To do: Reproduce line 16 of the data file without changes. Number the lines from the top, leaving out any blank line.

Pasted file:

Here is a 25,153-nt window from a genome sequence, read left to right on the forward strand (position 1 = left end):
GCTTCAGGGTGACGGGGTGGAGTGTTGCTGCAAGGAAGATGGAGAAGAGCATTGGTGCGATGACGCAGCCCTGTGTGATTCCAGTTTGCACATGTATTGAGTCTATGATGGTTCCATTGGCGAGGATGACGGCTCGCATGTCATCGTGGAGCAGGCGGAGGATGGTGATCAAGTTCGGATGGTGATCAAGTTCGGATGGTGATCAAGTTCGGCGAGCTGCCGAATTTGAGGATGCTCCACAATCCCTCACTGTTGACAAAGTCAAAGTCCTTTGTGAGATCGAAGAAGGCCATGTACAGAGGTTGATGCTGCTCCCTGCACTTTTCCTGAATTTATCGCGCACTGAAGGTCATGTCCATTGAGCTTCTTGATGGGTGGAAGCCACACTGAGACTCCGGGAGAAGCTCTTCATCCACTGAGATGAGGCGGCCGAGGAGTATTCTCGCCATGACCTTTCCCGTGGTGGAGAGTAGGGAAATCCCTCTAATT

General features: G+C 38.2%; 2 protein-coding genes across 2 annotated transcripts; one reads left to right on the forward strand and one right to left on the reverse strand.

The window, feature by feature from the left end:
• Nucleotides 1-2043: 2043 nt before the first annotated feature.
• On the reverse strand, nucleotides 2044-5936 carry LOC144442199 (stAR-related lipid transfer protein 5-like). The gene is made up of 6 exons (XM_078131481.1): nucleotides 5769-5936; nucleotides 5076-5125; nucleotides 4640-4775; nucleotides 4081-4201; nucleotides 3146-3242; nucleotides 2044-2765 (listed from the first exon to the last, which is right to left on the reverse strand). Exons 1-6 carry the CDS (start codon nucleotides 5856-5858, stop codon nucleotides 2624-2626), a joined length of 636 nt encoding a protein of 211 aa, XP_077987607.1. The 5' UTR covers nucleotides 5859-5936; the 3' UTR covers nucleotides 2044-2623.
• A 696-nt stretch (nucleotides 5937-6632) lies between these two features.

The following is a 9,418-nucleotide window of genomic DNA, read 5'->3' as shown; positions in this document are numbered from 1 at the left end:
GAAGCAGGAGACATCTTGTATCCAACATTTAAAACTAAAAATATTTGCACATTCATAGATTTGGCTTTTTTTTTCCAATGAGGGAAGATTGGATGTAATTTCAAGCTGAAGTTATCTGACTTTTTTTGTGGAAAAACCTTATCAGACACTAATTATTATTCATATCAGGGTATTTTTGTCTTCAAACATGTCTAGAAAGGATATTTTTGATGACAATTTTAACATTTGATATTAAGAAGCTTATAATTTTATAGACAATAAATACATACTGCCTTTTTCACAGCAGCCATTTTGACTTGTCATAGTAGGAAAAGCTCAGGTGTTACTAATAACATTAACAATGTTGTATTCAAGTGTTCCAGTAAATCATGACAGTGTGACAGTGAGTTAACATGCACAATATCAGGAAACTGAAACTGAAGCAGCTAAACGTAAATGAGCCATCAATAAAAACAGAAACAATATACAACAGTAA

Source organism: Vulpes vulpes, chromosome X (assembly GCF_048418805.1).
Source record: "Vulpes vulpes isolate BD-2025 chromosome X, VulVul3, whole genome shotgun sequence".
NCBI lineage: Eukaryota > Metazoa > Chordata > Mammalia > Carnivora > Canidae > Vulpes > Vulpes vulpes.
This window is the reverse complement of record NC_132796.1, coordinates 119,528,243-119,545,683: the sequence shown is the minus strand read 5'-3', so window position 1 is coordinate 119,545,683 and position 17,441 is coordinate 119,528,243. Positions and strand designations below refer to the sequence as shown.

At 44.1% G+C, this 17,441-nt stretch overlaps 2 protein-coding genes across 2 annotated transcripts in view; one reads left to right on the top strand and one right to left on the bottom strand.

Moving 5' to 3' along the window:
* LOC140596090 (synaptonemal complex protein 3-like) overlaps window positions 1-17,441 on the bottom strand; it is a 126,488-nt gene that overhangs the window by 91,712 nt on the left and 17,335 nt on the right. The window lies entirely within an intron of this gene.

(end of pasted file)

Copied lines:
* LOC140596090 (synaptonemal complex protein 3-like) overlaps window positions 1-17,441 on the bottom strand; it is a 126,488-nt gene that overhangs the window by 91,712 nt on the left and 17,335 nt on the right. The window lies entirely within an intron of this gene.